The view from Caroline Rogers’ office, on western St. John in Virgin Islands National Park, rivals a scene from a resort balcony. Looking north, she can see Scott Bay’s sapphire waters rimmed on the east by emerald green forest. Between the bay and the purplish-gray shape of Jost Van Dyke Island in the distance are a handful of uninhabited islands fringed by white sand beaches.
As we talk on the phone on a late September afternoon, Rogers, a marine biologist with the U.S. Geological Survey, watches waves kicked up by a distant Hurricane Igor crashing on the shore. The view she describes is beautiful, but she doesn’t seem to be admiring it. Her attention is somewhere else.
The Caribbean Sea is unusually warm and predicted to stay that way through October, Rogers explains. The last time this happened, she says, was in 2005. Ninety percent of the corals in the park bleached, losing the symbiotic algae that produce much of their food—the coral version of “heat shock.” More than 60 percent died from disease over the next several months.
Corals are so slow-growing that little recovery has taken place in the years since, and the bleaching outlook from NOAA’s Coral ReefWatch Program indicates a high risk of heat stress in the Caribbean through the remainder of 2010. “I’m horrified to think that we could lose more coral here,” Rogers admits.
It’s hard to focus on the beauty out the window when a catastrophe might be unfolding beneath the waves.
Caribbean Coral Crisis
Coral reefs are to the ocean what tropical forests are to land: a lush habitat packed with a seemingly limitless number and variety of living creatures. Through fishing, tourism, and coastal protection from storm surges and beach erosion, reefs provide billions of dollars in ecosystem services each year.
Nearly everywhere around the world, coral reefs have been degraded by overfishing, boat anchors, sewage and other pollution, and runoff filled with dirt from agriculture, road-building, and other human activities. “The goal of protected areas like the park is to reduce as many of the direct human pressures as possible and allow reefs to recover to a more natural state,” says Rogers.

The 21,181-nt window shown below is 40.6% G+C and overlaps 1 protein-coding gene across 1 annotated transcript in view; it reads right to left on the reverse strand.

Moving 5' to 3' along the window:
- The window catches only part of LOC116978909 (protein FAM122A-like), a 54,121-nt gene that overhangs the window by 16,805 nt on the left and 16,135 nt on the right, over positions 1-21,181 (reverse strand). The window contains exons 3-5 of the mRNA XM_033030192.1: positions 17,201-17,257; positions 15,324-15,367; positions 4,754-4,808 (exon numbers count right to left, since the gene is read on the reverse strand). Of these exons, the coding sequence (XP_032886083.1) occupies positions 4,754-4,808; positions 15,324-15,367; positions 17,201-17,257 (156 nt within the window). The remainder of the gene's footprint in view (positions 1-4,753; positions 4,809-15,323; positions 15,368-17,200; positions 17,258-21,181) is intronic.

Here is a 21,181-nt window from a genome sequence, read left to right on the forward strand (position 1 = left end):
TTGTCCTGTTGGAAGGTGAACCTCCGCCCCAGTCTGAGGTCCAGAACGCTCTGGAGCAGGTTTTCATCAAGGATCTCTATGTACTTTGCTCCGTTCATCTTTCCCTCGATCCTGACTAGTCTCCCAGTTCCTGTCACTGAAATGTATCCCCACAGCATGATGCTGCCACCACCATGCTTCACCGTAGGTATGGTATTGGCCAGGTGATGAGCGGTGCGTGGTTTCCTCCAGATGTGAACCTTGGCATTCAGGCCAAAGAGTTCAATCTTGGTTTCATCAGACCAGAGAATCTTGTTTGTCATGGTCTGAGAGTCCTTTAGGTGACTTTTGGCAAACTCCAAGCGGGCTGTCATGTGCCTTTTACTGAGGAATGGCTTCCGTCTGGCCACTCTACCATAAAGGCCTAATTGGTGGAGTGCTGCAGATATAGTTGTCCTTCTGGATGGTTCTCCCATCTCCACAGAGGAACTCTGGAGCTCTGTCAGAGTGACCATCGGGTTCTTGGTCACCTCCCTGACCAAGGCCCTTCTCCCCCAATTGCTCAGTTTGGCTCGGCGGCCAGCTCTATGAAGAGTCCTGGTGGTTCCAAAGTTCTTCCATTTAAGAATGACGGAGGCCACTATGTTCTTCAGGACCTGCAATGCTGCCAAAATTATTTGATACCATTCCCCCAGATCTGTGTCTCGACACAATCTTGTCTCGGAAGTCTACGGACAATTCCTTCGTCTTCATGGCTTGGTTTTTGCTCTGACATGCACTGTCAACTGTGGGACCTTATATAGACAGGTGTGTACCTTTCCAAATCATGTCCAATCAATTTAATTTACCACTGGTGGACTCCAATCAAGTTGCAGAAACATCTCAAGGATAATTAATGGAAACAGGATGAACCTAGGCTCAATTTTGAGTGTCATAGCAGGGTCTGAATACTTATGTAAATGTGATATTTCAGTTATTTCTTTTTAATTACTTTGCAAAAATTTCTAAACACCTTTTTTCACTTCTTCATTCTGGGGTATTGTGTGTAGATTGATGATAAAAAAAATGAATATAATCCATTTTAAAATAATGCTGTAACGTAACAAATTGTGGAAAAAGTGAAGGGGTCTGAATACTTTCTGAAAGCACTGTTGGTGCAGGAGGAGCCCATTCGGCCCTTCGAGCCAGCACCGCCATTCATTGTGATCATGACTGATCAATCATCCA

(Top) The Virgin Islands in the northeast Caribbean Sea. (Bottom) The U.S. Virgin Islands National Park protects the island of St. John (white outlined in top image of the U.S. and British Virgin Islands) as well as several thousand acres of adjacent waters. The island is surrounded by coral reefs. [Image and map by Hunter Allen, based on Landsat data (top) and benthic habitat data from Zitello et al., 2009 (bottom).]
Reefs also face threats beyond the park’s control: damage from hurricanes, disease, acidification (the drop in the pH of sea water as it absorbs excess carbon dioxide from the air), the possibility of stronger hurricanes, and of course, rising ocean temperatures. Sustained temperatures as little as 1° Celsius above what the corals are used to, especially during the warmest months of the year, are enough to cause bleaching.
Bleaching isn’t necessarily a death sentence for coral, but it can significantly weaken them. The microscopic algae that live in a coral’s tissues not only give healthy reefs their vibrant colors, but also produce much of the coral’s food. When the algae are stressed, the partnership falls apart, and the coral expel them. If the water stays warm, the surviving algae don’t reproduce, and eventually the corals may starve.
A bleached elkhorn coral (Acropora palmata) in the U.S. Virgin Islands in 2005 (left) compared to the species’ normal color (right, not same coral). Prior to 2005, there were no reported cases of bleaching in elkhorn coral in the region. [Photos courtesy Erinn Muller, Florida Institute of Technology (left), and NOAA Photo Library (right)].
The 2005 mass bleaching event was the worst ever seen in the Caribbean. Under stress, more than 60 percent of the coral in Virgin Islands National Park succumbed to disease and died over the next several months. The devastation was hard for Rogers to take.
“I’ll be honest,” she says. “Some of the places where I went snorkeling, when I saw the amount of coral mortality, it brought tears to my eyes, that’s how depressing it was. Within a national park, you feel that the reefs should be doing better, and you can’t help but think ‘If these can’t survive… .’”Hope in the Face of a Caribbean Coral Crisis,